|Roche CEO Severin Schwan--courtesy of the Roche Group.|
Roche sales grew last year. So did core earnings, by a healthy 10%. But the Swiss drugmaker's executives weren't jumping for joy. In fact, they were quite measured in their outlook for 2013, predicting sales growth of about 4%, along the same lines as its 2012 results.
But during a quarter when some of Roche's ($RHHBY) closest rivals derived their earnings growth solely from cost-cutting--with sales flat at best--the company's numbers look quite robust. Pharma revenues grew by 5% at constant exchange rates, with double-digit growth from the cancer drug Herceptin (11%), hepatitis treatment Pegasys (12%), and the bone drug Actemra (33%). The anti-inflammatory MabThera/Rituxan topped Roche's sales charts with 6.7 billion Swiss francs, or $7.3 billion, a 9% increase. And thanks to the surprisingly severe flu season, Tamiflu sales were up as well. Lucentis, however, lost 9% of its sales, thanks to new competition from the Regeneron ($REGN) vision treatment Eylea.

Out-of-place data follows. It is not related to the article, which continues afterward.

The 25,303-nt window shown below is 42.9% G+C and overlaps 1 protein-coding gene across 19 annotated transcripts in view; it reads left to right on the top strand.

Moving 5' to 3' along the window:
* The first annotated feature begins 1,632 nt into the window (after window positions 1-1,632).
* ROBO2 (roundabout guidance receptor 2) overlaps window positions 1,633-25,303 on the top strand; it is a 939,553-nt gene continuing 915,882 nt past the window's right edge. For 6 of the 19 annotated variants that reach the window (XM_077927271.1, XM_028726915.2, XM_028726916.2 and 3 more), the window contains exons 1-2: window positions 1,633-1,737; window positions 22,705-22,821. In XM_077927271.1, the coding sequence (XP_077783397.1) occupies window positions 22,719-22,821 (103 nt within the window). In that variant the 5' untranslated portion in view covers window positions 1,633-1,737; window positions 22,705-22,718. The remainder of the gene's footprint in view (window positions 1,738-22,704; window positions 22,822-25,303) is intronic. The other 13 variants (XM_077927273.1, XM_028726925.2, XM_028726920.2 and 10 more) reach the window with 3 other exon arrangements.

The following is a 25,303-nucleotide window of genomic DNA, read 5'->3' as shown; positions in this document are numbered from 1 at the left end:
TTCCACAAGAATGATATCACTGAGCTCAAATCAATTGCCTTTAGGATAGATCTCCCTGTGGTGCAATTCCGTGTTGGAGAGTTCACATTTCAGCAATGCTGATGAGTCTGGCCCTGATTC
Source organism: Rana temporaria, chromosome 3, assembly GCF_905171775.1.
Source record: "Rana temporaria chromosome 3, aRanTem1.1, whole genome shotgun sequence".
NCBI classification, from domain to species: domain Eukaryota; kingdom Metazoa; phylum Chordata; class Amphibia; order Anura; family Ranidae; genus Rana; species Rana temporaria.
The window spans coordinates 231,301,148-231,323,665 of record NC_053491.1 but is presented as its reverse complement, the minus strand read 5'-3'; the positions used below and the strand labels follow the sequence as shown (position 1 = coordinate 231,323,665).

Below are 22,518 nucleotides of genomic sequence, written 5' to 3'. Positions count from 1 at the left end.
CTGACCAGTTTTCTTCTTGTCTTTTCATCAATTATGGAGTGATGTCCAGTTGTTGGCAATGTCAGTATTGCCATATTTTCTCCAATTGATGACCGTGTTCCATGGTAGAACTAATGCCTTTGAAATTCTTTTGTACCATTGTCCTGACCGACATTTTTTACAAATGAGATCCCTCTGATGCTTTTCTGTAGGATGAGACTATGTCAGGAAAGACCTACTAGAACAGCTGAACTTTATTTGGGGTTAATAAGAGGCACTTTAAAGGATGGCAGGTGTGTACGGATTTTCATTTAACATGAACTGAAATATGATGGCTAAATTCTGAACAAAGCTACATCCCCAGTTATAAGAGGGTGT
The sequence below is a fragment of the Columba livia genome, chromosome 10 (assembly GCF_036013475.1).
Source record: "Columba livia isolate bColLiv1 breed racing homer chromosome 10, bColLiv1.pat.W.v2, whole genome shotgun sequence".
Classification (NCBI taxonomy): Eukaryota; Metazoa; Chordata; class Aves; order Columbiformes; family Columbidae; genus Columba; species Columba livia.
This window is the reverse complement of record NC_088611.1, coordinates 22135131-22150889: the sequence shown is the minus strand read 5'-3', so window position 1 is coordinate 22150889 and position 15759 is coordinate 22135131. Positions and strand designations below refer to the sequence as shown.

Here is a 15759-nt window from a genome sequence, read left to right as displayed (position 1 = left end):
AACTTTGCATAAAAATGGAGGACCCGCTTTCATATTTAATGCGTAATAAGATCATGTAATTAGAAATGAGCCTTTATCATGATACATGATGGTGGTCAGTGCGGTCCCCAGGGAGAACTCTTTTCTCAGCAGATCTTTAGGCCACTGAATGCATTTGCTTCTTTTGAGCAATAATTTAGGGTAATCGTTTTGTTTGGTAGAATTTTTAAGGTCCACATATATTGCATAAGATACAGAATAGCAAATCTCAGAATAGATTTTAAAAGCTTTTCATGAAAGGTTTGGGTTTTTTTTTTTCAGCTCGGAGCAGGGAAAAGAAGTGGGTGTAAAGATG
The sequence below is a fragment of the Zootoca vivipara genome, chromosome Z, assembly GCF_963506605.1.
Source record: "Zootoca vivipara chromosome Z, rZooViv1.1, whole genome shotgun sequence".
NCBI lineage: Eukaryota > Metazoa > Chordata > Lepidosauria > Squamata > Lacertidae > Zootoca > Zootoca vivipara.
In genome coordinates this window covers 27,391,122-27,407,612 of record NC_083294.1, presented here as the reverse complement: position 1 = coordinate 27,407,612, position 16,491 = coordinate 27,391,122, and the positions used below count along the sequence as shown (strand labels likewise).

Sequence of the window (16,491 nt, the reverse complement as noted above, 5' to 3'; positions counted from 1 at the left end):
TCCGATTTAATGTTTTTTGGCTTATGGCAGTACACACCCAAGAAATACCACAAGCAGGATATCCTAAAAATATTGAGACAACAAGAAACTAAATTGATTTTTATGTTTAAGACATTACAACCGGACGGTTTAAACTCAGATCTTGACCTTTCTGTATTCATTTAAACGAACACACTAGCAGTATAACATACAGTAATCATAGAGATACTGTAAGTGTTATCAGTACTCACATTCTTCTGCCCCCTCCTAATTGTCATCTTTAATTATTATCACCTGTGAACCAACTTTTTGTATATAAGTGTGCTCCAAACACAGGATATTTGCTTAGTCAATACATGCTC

"The results are solid, and mostly in line with what we were expecting," Credit Suisse analyst Thomas Kaufmann told the Financial Times. "The positive surprise is the boost in Tamiflu sales, but they are always a one-off, as they depend on the severity of flu outbreaks around the world, which vary hugely from year to year."
Geographically, the pharma division grew fastest in emerging markets, but the U.S. was its strongest market, with 7% growth to 13.86 billion Swiss francs, or $15.2 billion. Europe proved a drag, with a 2% decline.
And CEO Severin Schwan figures those trends will continue."I think we will still have a stable environment in the US, double digit growth in emerging markets, and a very constrained environment in Europe," he said. "The fundamental issues in Europe--public and household deficits--are not resolved, so the pressure on healthcare costs will remain."
Some analysts figure Roche's 2013 outlook is overly cautious. After all, the company is expecting to launch T-DM1, its highly anticipated breast cancer treatment. And Perjeta, its Herceptin follow-up, is gaining steam. "In our opinion, sales in 2013 should pick up more strongly; we see the guidance as conservative as usual," ZKB analyst Michael Nawrath told Reuters.
And Schwan was decidedly upbeat about those new drugs at Roche's earnings release in Basel. "We do not only believe that we will defend the franchise, we believe that with those two important new medicines we will actually grow the franchise in the medium to long term," Schwan said (as quoted by Reuters).